How Long Will It Take for a Judge's Decision and How Long Before Benefits Start?

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Question

I just had my disability hearing and I thought it went well. When will I get a decision, and assuming I'm approved for benefits, when will they start?

Answer

How long will it take to get a decision from a judge once you've already had your disability hearing? There is no set schedule. Some hearing offices say it will take approximately six weeks to receive a decision; some judges tell claimants they try to have the decision out in 30 days. In a survey we did of readers who had been to an appeal hearing recently, the average wait time for a decision was eight weeks, though 40% of readers received a decision letter within four weeks, and 40% had to wait 10 weeks or more.

If you're represented by a lawyer, he or she may have a fairly good handle on how long a particular judge normally takes to get a decision out. But even then it is just guesswork, and it likely depends on how backed up your hearing office is.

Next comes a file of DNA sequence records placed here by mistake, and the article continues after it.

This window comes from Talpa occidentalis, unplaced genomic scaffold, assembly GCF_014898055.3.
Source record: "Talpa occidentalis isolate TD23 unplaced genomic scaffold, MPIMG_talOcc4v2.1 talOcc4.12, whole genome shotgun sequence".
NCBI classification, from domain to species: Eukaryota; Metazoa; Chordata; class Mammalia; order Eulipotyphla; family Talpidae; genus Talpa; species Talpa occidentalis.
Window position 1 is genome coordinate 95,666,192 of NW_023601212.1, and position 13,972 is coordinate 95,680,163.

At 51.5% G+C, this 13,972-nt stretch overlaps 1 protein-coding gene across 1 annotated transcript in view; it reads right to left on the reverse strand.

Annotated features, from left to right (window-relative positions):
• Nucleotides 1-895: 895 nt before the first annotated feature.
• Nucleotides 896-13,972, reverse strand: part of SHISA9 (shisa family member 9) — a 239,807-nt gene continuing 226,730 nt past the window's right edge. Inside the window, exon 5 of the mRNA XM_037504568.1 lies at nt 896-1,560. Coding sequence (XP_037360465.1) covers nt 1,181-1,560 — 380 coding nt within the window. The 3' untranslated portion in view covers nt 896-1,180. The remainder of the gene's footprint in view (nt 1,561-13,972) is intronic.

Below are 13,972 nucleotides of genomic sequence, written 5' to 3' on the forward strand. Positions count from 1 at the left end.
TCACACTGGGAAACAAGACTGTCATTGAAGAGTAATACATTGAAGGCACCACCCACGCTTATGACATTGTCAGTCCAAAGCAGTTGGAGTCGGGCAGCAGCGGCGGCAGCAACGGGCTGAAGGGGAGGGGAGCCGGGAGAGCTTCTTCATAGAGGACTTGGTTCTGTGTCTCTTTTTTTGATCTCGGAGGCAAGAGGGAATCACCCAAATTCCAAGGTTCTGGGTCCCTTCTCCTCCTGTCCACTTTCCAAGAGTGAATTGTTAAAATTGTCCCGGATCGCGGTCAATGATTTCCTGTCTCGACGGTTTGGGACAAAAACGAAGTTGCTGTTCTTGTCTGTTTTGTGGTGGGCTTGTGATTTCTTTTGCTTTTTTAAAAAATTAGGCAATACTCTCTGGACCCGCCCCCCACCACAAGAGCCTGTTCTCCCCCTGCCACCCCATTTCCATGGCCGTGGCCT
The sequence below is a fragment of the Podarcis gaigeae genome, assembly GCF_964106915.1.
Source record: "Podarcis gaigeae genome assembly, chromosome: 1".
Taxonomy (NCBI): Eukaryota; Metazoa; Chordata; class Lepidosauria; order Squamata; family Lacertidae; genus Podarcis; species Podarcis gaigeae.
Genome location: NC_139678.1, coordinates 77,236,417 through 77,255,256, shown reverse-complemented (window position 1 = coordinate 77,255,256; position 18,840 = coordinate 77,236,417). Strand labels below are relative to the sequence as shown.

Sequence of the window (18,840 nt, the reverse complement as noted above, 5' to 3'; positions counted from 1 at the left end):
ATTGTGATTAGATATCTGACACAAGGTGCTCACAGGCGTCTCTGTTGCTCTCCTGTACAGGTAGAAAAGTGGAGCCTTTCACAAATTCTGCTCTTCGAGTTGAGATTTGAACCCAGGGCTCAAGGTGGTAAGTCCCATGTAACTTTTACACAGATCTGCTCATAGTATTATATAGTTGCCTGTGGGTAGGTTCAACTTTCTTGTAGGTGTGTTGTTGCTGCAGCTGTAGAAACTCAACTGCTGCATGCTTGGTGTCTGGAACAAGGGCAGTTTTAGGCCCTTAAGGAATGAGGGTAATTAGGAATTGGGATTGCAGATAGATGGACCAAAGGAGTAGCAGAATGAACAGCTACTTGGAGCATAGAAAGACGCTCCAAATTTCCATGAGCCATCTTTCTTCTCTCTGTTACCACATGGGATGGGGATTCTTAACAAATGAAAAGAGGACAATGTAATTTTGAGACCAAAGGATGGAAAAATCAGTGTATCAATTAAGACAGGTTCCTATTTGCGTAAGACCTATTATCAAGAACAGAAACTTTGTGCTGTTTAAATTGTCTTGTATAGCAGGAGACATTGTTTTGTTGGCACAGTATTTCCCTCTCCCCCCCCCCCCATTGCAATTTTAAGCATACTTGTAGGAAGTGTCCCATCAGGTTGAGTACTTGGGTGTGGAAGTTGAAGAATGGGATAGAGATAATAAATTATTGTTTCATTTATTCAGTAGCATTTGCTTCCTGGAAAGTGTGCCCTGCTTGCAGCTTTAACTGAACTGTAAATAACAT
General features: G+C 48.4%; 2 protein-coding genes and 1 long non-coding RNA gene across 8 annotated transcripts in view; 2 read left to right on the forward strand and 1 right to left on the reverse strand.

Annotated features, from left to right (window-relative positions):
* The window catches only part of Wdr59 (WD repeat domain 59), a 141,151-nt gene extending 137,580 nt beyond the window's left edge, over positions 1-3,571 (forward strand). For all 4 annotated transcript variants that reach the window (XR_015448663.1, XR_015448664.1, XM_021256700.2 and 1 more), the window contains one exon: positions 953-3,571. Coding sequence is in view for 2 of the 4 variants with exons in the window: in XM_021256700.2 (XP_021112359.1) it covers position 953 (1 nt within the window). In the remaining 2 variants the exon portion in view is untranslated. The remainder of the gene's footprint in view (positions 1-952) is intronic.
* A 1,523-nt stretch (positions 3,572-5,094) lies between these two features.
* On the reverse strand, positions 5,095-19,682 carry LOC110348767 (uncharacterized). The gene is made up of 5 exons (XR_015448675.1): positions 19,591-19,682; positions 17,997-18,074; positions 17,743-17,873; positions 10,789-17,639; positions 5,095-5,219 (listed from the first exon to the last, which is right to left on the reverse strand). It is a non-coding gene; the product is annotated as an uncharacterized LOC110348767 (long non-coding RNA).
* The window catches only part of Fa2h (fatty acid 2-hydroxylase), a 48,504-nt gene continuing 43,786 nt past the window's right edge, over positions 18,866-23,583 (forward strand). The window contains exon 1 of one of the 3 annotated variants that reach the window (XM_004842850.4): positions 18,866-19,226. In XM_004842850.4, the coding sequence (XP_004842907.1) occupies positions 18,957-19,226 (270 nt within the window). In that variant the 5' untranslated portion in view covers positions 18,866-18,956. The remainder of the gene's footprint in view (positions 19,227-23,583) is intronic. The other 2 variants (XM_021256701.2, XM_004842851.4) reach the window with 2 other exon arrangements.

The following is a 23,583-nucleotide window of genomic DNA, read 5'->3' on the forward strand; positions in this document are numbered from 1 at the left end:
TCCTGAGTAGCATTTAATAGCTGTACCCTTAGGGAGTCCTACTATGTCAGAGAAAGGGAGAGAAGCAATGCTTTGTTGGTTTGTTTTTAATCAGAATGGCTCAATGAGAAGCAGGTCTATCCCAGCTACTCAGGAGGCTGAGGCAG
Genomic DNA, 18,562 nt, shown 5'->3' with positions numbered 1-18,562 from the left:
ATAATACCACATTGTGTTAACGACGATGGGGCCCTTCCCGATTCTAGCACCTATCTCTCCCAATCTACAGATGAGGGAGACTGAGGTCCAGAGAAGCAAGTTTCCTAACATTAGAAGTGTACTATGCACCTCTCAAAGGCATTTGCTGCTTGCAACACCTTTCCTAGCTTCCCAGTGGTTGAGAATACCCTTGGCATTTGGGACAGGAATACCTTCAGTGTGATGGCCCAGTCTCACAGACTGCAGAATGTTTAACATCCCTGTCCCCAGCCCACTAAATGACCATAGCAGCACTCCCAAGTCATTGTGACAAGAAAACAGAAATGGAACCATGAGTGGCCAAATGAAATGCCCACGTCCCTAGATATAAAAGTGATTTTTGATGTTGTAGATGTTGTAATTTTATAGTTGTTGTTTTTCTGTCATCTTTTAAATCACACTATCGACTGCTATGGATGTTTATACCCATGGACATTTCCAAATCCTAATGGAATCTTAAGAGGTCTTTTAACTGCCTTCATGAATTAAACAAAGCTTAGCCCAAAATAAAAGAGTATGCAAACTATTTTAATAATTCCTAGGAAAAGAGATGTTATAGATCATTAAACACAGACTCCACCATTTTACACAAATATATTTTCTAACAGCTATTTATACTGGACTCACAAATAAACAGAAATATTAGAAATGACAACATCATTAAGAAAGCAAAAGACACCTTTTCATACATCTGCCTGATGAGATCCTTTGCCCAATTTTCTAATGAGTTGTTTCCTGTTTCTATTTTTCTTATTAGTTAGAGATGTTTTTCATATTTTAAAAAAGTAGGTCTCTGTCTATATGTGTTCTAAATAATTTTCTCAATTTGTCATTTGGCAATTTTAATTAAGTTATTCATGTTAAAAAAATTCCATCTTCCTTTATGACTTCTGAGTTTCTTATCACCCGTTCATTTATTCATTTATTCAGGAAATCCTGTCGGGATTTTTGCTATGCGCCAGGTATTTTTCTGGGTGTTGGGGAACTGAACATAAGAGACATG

If you really want to get a handle on how long your hearing decision will take, you can try calling the hearing office and speaking with a staff member. Just keep this in mind: anything they tell you should be ingested with several grains of salt.

Regarding how long your benefits will take to start, this is even more nebulous. If you are approved for benefits, your file will be sent by the Office of Hearings Operations (OHO) to a payment processing center. There, your monthly benefits will be calculated, as well as the back payments you are due. How long a case stays at a payment center is a wild card variable and is dependent on the workload that a payment center has to deal with as well as whether you will receive SSDI or SSI. And if you have done any work since applying for benefits, the wait may be longer. In our survey, readers told us it took an average of two and a half months to get the first check, but many people received their first check within a month.

On your notice of award letter (this is the document that spells out a claimant's benefit amounts), you should see a date that your benefits will start. Some claimants actually receive their benefits by this date; but others do not. And some claimants will even find that a large backpayment has been deposited to a checking account before a notice of award letter has even been received.

Claimants who don't receive their benefits according to the distribution date cited in their notice of award should contact their local Social Security office.

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